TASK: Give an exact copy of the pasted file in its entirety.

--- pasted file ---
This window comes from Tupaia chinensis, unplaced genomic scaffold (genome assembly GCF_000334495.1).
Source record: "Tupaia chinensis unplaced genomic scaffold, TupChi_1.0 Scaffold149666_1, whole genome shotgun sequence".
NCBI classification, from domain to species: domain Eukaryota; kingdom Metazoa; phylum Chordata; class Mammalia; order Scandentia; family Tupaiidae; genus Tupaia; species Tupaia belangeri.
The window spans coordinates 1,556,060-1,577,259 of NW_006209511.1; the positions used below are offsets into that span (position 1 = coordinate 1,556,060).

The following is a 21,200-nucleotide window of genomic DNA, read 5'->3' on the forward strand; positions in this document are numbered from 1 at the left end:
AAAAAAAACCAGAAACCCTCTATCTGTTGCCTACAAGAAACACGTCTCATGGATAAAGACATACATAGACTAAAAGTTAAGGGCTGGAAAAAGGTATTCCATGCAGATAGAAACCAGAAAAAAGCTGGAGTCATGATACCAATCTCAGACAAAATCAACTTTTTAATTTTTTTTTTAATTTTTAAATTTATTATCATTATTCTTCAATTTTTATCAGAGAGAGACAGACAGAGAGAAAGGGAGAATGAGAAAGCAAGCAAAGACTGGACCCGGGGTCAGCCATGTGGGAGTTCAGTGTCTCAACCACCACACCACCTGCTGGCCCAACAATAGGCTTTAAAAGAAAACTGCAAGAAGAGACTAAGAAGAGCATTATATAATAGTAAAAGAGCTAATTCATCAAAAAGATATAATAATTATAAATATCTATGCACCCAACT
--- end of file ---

This window comes from Tupaia chinensis, unplaced genomic scaffold (genome assembly GCF_000334495.1).
Source record: "Tupaia chinensis unplaced genomic scaffold, TupChi_1.0 Scaffold149666_1, whole genome shotgun sequence".
NCBI classification, from domain to species: domain Eukaryota; kingdom Metazoa; phylum Chordata; class Mammalia; order Scandentia; family Tupaiidae; genus Tupaia; species Tupaia belangeri.
The window spans coordinates 1,556,060-1,577,259 of NW_006209511.1; the positions used below are offsets into that span (position 1 = coordinate 1,556,060).

The following is a 21,200-nucleotide window of genomic DNA, read 5'->3' on the forward strand; positions in this document are numbered from 1 at the left end:
AAAAAAAACCAGAAACCCTCTATCTGTTGCCTACAAGAAACACGTCTCATGGATAAAGACATACATAGACTAAAAGTTAAGGGCTGGAAAAAGGTATTCCATGCAGATAGAAACCAGAAAAAAGCTGGAGTCATGATACCAATCTCAGACAAAATCAACTTTTTAATTTTTTTTTTAATTTTTAAATTTATTATCATTATTCTTCAATTTTTATCAGAGAGAGACAGACAGAGAGAAAGGGAGAATGAGAAAGCAAGCAAAGACTGGACCCGGGGTCAGCCATGTGGGAGTTCAGTGTCTCAACCACCACACCACCTGCTGGCCCAACAATAGGCTTTAAAAGAAAACTGCAAGAAGAGACTAAGAAGAGCATTATATAATAGTAAAAGAGCTAATTCATCAAAAAGATATAATAATTATAAATATCTATGCACCCAACT